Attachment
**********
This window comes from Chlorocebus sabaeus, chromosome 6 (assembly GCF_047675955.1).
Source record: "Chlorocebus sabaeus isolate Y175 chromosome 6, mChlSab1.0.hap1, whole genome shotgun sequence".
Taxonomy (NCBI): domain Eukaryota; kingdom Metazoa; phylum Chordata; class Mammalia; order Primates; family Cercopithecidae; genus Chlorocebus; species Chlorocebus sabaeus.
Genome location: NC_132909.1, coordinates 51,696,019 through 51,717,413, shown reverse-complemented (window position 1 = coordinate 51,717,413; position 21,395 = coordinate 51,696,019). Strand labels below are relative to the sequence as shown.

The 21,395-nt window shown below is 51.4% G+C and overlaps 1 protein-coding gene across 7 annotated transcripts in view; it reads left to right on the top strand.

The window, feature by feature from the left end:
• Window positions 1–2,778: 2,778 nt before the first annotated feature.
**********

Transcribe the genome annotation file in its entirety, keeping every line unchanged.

This window comes from Chlorocebus sabaeus, chromosome 6 (assembly GCF_047675955.1).
Source record: "Chlorocebus sabaeus isolate Y175 chromosome 6, mChlSab1.0.hap1, whole genome shotgun sequence".
Taxonomy (NCBI): domain Eukaryota; kingdom Metazoa; phylum Chordata; class Mammalia; order Primates; family Cercopithecidae; genus Chlorocebus; species Chlorocebus sabaeus.
Genome location: NC_132909.1, coordinates 51,696,019 through 51,717,413, shown reverse-complemented (window position 1 = coordinate 51,717,413; position 21,395 = coordinate 51,696,019). Strand labels below are relative to the sequence as shown.

The 21,395-nt window shown below is 51.4% G+C and overlaps 1 protein-coding gene across 7 annotated transcripts in view; it reads left to right on the top strand.

The window, feature by feature from the left end:
• Window positions 1–2,778: 2,778 nt before the first annotated feature.